When he’s eventually captured, the Creature is badly burned in a fire, which leads to a surgical transformation in order to save his life for further study, testing, caging and humiliation. While bandaging Creach, the doctors notice that he’s shedding his gills and even breathing using a kind of lung system. Now that the creature has more human-like skin, and looks more human (and much larger, too!) he’s given clothing made from canvas sailcloth, which is not very fashionable. The doctors try to get Creach accustomed to living among humans, but naturally he’s not a happy Devonian: he’s an outsider, and after all he’s been through, his opinion of men is understandably quite low. Once again behind bars like an animal in a zoo or a convict in prison, Creach’s jealous rage explodes one night during a scuffle between the doctor, his wife, and the love-sick guide. He breaks free of his cage, kills a few more people and flees to the beach, where he stares longingly at the sea before walking towards it. But I guess he didn’t survive this time because he no longer had gills, only lungs, can no longer breathe underwater, and a fourth film was never made. My bet is, poor Creach quickly drowned. Like the other films, this film portrays humans as the monsters, taking another living creature away from its natural habitat in order to “study it.” Will we never learn? Will Mankind always be the monster in monster films?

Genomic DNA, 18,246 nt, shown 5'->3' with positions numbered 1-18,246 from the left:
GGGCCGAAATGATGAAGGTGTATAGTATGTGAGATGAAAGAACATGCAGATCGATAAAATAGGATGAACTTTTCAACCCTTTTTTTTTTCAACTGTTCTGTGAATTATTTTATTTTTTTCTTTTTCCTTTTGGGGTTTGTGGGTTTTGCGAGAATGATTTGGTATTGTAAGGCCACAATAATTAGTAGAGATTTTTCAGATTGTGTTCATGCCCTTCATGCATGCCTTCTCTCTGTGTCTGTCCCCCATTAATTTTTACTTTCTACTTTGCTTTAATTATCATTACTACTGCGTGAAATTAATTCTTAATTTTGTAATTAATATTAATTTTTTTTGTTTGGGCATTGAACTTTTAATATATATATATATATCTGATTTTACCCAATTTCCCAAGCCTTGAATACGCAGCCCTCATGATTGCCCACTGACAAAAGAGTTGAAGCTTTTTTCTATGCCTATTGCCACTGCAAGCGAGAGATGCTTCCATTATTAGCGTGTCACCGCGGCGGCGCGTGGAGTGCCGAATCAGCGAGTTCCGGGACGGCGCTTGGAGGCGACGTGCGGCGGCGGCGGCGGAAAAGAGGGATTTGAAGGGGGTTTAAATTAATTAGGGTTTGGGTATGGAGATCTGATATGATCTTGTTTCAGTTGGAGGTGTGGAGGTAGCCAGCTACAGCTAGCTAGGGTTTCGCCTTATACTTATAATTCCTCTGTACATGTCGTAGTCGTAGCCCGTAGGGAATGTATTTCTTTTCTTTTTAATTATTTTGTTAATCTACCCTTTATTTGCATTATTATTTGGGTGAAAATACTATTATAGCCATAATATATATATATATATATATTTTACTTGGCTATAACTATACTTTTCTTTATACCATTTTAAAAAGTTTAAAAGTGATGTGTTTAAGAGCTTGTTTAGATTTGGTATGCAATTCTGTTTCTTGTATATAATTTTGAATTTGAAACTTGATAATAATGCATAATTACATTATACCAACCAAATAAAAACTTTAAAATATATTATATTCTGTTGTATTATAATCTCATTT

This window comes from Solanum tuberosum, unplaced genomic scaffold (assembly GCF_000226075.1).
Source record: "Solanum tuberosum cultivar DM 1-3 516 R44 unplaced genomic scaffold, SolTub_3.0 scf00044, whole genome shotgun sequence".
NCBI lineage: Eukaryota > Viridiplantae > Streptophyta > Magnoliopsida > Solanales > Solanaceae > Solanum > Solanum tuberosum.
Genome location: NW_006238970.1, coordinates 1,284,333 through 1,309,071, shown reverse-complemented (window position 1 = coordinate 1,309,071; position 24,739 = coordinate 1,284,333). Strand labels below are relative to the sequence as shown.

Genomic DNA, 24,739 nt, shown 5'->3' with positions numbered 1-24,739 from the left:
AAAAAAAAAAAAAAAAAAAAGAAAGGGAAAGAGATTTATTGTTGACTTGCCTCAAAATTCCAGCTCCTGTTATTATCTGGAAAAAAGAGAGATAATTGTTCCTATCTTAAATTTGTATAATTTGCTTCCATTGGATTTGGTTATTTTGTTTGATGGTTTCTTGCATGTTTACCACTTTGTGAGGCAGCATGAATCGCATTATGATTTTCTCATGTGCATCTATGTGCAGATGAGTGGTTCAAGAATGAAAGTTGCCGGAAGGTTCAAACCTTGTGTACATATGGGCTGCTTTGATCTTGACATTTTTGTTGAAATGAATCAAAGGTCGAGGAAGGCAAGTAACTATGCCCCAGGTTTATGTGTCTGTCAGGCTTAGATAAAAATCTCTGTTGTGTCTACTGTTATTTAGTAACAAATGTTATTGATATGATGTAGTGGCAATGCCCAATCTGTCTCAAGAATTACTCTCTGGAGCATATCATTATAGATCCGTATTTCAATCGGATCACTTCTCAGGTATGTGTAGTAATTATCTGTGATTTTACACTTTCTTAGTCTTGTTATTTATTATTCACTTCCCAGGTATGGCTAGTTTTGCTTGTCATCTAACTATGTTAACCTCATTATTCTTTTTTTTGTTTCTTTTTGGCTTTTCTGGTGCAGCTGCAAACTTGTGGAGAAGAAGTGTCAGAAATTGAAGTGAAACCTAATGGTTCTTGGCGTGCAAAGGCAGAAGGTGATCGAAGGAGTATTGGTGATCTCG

At the beginning of the 21st century Universal Pictures teamed up with Dark Horse Books and authorized a series of really fine novels based on their famous monsters—sequels written especially for this series. Frankenstein, The Bride of Frankenstein, Dracula, The Mummy, and The WolfmanBut my favorite is Creature from the Black Lagoon: Time’s Black Lagoon, written by Paul Di Filippo.